Graham DeLaet (70.0)- It’s sort of been feast or famine for DeLaet lately, as he’s missed the cut in five of his past nine events but also has two top-10s and three finishes of 26th or better in that stretch. An excellent ball-striker who thrives on courses that prioritize iron play, it is perhaps unsurprising that the rock-solid Canadian has fared well at Old White, making the cut in all three of his appearances at this tournament (best finish- T12) and shooting par or better in all 12 competitive rounds. Will he make enough putts to get the job done? That’s always the question with DeLaet, but at a price like 70.0 I’m willing to pay to find out.

David Hearn (92.0)- We round it out this week with another Canadian, David Hearn, who, while not quite as accomplished as DeLaet, has been playing some great golf recently, finishing 10th at the St. Jude Classic last month and following that up with an 8th-place showing at the Travelers Championship. He seems to have finally adjusted to the conventional putter after briefly taking a nosedive following the anchoring ban, and while he’s still not quite as good with the putter as he was when he anchored it, he’s now back in the same neighborhood, anyway. Critically, Hearn has shown the ability to master Old White, finishing runner-up in this tournament in 2012 after losing in a playoff. He’s playing better golf now than he was back then, so there’s no reason to think he can’t contend once again. It’s similar to DeLaet’s situation: the putts must fall, but if they do… look out.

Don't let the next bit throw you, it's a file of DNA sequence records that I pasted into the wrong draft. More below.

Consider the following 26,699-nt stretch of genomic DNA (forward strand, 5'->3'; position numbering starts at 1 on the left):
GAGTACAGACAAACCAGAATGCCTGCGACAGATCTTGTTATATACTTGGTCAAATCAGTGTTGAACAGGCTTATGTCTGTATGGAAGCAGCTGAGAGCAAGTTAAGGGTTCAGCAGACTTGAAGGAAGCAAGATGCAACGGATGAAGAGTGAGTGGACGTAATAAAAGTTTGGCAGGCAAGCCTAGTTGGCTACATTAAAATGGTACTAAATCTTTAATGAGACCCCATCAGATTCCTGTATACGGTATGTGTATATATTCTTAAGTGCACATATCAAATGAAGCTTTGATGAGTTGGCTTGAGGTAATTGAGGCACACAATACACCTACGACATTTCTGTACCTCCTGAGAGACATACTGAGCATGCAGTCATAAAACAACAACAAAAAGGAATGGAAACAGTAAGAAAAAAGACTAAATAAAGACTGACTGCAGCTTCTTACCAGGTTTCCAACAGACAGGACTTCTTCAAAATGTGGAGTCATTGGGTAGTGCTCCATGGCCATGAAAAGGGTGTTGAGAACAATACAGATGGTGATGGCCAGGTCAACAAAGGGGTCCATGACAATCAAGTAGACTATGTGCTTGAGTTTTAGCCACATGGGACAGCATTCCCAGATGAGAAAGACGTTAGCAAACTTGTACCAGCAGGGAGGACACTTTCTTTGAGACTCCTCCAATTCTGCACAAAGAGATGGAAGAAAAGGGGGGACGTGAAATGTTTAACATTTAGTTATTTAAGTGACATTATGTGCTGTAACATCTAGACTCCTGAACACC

Bill Haas (1.91) vs. Phil Mickelson (1.91)